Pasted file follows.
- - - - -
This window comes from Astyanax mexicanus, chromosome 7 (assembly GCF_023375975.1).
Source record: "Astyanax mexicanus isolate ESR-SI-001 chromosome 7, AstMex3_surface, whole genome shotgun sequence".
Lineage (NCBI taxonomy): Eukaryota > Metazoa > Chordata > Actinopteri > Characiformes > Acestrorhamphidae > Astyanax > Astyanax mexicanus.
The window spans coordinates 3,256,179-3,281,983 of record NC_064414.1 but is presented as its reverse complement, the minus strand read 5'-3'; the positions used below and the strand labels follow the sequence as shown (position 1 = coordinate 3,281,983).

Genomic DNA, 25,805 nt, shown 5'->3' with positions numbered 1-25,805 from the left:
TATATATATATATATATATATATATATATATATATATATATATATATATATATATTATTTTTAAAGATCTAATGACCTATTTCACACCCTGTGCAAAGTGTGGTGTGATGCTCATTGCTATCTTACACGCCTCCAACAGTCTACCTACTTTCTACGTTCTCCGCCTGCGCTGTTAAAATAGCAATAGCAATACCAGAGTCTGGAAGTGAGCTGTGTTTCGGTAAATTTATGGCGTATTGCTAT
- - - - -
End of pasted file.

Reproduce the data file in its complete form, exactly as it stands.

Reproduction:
This window comes from Astyanax mexicanus, chromosome 7 (assembly GCF_023375975.1).
Source record: "Astyanax mexicanus isolate ESR-SI-001 chromosome 7, AstMex3_surface, whole genome shotgun sequence".
Lineage (NCBI taxonomy): Eukaryota > Metazoa > Chordata > Actinopteri > Characiformes > Acestrorhamphidae > Astyanax > Astyanax mexicanus.
The window spans coordinates 3,256,179-3,281,983 of record NC_064414.1 but is presented as its reverse complement, the minus strand read 5'-3'; the positions used below and the strand labels follow the sequence as shown (position 1 = coordinate 3,281,983).

Genomic DNA, 25,805 nt, shown 5'->3' with positions numbered 1-25,805 from the left:
TATATATATATATATATATATATATATATATATATATATATATATATATATATATTATTTTTAAAGATCTAATGACCTATTTCACACCCTGTGCAAAGTGTGGTGTGATGCTCATTGCTATCTTACACGCCTCCAACAGTCTACCTACTTTCTACGTTCTCCGCCTGCGCTGTTAAAATAGCAATAGCAATACCAGAGTCTGGAAGTGAGCTGTGTTTCGGTAAATTTATGGCGTATTGCTAT